He claimed the No. 2 slot last year after his raucous showdown with Gov. Rick Scott over VISIT FLORIDA and Enterprise Florida funding.
Richard Corcoran might have ranked higher than he did this year had the political winds not shifted as they did over the course of the last several months — and if he wasn’t about to term out and face an uncertain future in politics.
Earlier this year, he seemed to be sowing momentum. His Watchdog PAC released a TV ad demonizing immigrants via an inaccurate depiction of the shooting death of Kate Steinle, followed by Corcoran’s plea to Floridians to support a crackdown on so-called sanctuary cities. That ad was red meat to potential GOP primary voters, but critics said it was racist.
Barely two weeks after it first aired, in the middle of the 2018 Legislative Session, gunman Nikolas Cruz killed 19 at Marjorie Stoneman Douglas High School in Parkland. As students across the state rallied for stricter gun laws, Corcoran’s PAC released yet another ad targeting illegal immigration, which some critics considered tone-deaf, given how the gun debate still raged.
Corcoran demonstrated his muscle in shepherding through a compromised gun law that raised the gun-buying age from 18 to 21 and mandated that schools train certain personnel to carry guns on campus. The NRA panned the bill for what it saw as limitations to the Second Amendment, though Corcoran seemed to make amends with the group in a letter to the Constitution Revision Commission calling on the panel to turn down a proposed amendment that could have banned assault-style rifles (which the commission did).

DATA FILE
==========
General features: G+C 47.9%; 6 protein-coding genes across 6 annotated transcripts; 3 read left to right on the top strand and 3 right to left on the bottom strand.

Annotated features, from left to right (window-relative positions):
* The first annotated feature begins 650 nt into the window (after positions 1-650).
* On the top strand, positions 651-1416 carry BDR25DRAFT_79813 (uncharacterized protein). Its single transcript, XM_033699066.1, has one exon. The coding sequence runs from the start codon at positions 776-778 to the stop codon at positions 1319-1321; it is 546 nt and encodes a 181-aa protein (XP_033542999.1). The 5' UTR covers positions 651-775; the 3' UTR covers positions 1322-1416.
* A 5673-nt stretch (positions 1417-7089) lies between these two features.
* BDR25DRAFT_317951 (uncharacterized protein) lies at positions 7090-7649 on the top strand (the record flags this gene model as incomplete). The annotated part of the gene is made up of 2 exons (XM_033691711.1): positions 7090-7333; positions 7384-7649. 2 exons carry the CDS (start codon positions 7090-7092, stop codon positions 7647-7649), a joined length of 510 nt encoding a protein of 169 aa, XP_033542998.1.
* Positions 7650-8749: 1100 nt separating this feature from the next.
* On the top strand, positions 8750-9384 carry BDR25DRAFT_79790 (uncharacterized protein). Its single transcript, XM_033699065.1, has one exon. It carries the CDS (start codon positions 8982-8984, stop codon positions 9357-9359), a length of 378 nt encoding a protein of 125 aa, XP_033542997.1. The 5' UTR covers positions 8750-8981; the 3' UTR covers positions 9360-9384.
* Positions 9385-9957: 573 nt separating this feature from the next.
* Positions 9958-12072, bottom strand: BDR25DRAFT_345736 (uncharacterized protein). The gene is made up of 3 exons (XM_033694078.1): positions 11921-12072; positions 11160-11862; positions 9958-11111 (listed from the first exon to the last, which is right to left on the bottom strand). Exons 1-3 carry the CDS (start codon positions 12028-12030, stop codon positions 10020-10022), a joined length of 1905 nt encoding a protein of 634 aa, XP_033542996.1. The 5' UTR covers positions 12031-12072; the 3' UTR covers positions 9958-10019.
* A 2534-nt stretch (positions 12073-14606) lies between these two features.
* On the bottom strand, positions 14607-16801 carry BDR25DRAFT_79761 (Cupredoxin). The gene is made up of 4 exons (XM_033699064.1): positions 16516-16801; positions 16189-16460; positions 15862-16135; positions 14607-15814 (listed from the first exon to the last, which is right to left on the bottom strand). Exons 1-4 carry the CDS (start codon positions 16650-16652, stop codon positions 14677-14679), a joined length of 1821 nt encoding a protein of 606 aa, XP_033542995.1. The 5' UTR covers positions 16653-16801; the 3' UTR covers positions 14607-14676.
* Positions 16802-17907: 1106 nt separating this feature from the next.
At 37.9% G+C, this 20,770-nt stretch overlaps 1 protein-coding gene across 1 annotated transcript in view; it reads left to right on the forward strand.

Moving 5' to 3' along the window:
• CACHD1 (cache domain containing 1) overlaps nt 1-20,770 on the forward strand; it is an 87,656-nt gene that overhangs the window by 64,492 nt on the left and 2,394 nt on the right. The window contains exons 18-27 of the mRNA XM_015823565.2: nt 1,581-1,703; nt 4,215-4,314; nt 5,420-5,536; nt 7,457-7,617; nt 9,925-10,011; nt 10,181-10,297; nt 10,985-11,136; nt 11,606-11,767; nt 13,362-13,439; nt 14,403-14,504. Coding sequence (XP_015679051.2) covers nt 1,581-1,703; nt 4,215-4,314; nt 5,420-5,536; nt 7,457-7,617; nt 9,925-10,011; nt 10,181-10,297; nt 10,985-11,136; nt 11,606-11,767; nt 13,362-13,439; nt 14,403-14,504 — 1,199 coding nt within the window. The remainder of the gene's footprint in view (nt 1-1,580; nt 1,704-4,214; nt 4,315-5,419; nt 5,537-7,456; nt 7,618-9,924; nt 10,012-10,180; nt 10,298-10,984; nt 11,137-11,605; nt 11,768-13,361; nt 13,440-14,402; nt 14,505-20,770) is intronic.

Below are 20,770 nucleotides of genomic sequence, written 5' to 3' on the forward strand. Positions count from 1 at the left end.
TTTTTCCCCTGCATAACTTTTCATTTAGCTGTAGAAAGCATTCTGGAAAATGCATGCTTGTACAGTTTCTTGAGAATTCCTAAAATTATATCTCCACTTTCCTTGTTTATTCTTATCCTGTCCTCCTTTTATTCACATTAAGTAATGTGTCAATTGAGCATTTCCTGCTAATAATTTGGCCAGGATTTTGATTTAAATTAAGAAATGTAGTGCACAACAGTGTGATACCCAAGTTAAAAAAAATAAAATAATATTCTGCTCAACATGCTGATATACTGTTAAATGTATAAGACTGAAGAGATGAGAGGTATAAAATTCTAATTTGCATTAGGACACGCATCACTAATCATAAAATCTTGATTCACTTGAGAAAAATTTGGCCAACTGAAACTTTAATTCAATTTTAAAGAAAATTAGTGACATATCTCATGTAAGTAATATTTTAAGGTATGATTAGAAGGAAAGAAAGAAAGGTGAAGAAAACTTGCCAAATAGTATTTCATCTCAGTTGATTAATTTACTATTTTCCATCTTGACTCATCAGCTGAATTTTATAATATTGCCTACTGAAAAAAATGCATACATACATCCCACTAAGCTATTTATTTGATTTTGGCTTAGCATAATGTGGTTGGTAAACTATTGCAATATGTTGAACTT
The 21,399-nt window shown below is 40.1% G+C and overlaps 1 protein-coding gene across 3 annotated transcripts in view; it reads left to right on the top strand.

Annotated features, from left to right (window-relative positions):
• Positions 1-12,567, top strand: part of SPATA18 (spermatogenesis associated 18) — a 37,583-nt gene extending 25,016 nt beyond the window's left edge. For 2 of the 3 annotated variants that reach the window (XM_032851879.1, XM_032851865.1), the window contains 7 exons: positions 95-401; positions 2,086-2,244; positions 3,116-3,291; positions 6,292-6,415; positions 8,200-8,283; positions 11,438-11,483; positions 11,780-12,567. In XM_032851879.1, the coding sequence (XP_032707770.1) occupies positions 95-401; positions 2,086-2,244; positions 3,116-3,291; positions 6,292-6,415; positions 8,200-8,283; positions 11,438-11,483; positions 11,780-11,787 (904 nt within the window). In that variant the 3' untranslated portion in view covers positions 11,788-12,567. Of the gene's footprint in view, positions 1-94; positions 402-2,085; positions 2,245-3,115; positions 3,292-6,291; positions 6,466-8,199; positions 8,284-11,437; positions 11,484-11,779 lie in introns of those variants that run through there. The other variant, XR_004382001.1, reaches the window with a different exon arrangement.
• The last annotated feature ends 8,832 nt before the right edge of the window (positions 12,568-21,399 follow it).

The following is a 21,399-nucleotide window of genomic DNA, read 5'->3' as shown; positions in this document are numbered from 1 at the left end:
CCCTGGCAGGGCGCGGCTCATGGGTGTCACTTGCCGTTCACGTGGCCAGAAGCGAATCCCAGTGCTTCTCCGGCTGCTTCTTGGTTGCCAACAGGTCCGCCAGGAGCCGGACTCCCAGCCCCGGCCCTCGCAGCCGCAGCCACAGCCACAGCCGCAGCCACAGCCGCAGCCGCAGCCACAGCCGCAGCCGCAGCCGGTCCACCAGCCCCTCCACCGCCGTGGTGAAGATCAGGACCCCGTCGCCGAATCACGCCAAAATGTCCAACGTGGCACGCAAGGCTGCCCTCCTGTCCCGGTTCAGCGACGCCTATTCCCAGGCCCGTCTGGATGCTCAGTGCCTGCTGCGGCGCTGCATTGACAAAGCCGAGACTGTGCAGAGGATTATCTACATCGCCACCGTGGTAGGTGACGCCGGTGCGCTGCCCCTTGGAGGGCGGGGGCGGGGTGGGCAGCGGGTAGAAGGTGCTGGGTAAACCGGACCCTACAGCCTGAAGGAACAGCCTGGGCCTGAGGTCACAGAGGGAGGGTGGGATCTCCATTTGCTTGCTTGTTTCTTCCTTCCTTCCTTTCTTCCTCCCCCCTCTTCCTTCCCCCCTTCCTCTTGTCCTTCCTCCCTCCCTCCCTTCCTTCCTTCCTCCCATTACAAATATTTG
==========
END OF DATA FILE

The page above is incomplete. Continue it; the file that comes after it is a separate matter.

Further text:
Another legislative win for Corcoran was an education package that shifts state dollars away from public schools and toward scholarship programs that favor charter schools, which school choice advocates heralded earlier this year. It also set new membership requirements that could potentially diminish teachers’ unions.
“The Speaker’s left a mark on the region,” said Seth McKeel of Southern Strategy Group. “He’s been a powerful and constant voice of conservatism in Florida.”
By the end of Session, many observers were ready for Corcoran to announce a run for governor, but a couple of forces were working against him. First, his potential primary opponents were way ahead of him in their fundraising. Second, the two major Republican candidates — Trump favorite Ron DeSantis and Agriculture Commissioner Adam Putnam — would have made it difficult for him to craft a message that stood out to primary voters. In May, he announced he would not run and endorsed Putnam.
Corcoran’s Watchdog PAC had some $2 million when he dropped his bid for governor.
Corcoran ranked second in 2017.
For a complete explanation of how this list was created and who made up the panel that amassed it, please read here.